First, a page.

The WomenÙs Auxiliary Army Corps (WAAC) was officially formed in May of 1942. As with all branches of military service, the US Army was forced to deal with the shortage of male personnel, as WWII demanded that the majority of enlisted men report for active combat duty. The WAACs were needed to provide a variety of services ranging from clerical positions to highly trained technicians.
The WIRES (Women in Radio and Electrical Service) were a sub group of the WAAC that specialized in communications. Air WAACs had specialized duties in support of the Army Air Corps. Unlike WAVES or SPARS who worked strictly stateside, the WAACs were often assigned to overseas duties, but they were not given full military status and could not receive military honors, medals, or veterans rights. The recruited WAACs were generally well educated and out-performed many of their drafted male counterparts. They provided a formidable contribution to the war effort and were therefore disbanded in September of 1943 as the “Auxiliary” was dropped from the title and the newly formed WAC (WomenÙs Army Corps) was established with full military status given to its members.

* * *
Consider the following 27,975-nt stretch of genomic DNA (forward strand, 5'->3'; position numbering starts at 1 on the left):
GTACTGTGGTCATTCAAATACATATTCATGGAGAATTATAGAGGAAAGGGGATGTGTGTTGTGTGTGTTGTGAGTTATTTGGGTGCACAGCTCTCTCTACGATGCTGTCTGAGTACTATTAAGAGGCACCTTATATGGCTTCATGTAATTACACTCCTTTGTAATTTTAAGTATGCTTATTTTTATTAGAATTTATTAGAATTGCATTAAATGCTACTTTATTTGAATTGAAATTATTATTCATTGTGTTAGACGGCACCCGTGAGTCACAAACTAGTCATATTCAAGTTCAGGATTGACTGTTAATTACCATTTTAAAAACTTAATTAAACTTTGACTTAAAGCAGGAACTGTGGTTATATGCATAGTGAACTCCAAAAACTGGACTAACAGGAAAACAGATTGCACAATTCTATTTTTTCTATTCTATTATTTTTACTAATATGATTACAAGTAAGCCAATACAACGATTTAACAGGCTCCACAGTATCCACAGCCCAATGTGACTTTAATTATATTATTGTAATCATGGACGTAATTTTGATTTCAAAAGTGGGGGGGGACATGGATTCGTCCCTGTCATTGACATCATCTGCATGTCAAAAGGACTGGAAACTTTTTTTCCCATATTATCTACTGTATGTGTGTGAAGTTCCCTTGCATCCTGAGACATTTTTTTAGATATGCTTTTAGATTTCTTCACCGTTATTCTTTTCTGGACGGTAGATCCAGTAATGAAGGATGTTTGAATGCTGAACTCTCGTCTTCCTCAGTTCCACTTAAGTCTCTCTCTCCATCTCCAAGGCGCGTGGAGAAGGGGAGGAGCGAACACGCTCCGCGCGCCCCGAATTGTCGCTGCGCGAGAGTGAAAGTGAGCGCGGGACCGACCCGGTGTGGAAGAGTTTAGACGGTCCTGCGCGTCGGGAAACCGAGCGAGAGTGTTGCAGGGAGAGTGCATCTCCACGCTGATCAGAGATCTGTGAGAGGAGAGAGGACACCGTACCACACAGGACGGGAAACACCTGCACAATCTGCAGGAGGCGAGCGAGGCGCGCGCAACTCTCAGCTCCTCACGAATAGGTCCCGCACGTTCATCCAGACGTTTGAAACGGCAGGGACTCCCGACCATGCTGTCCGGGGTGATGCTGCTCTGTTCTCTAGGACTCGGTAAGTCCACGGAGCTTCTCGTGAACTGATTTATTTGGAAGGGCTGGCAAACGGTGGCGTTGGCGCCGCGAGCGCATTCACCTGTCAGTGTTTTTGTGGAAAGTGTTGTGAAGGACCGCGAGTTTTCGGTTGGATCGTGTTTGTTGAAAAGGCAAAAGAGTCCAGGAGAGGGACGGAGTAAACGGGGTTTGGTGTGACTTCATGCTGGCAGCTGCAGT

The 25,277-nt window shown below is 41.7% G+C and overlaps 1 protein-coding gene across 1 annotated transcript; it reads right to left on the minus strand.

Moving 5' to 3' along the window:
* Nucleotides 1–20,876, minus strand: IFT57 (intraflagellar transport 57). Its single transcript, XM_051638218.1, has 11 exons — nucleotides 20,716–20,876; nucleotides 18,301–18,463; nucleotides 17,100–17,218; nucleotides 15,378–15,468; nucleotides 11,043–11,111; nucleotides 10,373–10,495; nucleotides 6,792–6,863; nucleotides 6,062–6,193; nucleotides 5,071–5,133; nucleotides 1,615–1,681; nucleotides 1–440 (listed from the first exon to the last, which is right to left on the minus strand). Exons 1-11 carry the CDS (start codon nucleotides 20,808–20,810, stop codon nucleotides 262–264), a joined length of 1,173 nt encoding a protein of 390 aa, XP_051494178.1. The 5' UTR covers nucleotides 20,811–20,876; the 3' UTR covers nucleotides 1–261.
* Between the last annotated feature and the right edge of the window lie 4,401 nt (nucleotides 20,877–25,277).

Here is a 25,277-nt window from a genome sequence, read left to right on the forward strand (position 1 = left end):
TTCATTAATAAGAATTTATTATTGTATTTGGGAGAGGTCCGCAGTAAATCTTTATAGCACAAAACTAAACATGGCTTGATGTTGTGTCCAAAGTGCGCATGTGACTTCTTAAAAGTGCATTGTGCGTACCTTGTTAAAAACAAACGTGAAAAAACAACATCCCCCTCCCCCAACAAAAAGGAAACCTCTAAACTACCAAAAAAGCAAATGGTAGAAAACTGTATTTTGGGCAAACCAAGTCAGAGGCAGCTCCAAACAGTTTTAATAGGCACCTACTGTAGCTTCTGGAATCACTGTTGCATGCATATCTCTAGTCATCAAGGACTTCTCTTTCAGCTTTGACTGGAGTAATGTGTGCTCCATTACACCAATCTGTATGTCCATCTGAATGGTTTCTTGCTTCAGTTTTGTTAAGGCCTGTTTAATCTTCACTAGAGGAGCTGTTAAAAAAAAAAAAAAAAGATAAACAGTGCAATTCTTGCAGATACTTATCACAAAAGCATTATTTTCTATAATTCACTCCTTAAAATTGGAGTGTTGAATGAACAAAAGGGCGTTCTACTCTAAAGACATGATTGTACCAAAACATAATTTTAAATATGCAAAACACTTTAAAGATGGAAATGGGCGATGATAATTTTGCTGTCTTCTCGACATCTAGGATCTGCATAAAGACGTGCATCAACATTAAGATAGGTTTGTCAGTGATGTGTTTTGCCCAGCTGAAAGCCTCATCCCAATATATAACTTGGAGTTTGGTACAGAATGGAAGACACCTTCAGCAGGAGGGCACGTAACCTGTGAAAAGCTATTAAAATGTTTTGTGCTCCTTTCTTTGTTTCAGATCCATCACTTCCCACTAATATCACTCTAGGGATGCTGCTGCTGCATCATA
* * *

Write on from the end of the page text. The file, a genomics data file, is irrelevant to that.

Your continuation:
Our WAAC includes the olive drab jacket and officerÙs cap, along with the khaki blouse and skirt established as the Winter OfficerÙs Uniform worn in 1941. This Tribute to Valor EleanorÙs Girl represents the proud beginnings of a highly respected branch of our nationÙs armed services.
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